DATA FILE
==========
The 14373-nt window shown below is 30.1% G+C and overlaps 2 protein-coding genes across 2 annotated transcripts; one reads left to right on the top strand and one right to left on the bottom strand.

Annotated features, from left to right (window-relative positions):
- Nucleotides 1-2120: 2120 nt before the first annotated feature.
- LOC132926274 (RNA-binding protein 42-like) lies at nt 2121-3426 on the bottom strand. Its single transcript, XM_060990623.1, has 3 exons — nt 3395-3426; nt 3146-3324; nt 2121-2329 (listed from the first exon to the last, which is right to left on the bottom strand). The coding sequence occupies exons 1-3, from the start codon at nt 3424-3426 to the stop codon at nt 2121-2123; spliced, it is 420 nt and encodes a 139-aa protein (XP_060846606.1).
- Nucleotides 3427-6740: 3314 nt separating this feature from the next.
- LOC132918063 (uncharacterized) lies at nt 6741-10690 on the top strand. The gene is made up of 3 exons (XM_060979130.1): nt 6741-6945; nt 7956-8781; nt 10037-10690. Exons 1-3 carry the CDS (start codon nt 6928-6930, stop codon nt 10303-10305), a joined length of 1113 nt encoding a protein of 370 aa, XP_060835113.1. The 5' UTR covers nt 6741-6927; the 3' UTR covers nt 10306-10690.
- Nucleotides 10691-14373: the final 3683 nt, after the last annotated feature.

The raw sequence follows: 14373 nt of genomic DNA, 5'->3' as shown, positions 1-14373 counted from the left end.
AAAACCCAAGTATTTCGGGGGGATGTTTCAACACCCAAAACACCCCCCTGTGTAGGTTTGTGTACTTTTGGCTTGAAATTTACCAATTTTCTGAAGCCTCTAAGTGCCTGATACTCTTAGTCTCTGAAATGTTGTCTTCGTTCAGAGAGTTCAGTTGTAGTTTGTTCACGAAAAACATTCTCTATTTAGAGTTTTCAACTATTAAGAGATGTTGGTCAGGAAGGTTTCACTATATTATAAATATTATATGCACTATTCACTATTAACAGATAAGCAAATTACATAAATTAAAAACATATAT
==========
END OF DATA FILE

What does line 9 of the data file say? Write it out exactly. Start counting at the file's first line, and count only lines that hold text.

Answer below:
AAAACCCAAGTATTTCGGGGGGATGTTTCAACACCCAAAACACCCCCCTGTGTAGGTTTGTGTACTTTTGGCTTGAAATTTACCAATTTTCTGAAGCCTCTAAGTGCCTGATACTCTTAGTCTCTGAAATGTTGTCTTCGTTCAGAGAGTTCAGTTGTAGTTTGTTCACGAAAAACATTCTCTATTTAGAGTTTTCAACTATTAAGAGATGTTGGTCAGGAAGGTTTCACTATATTATAAATATTATATGCACTATTCACTATTAACAGATAAGCAAATTACATAAATTAAAAACATATAT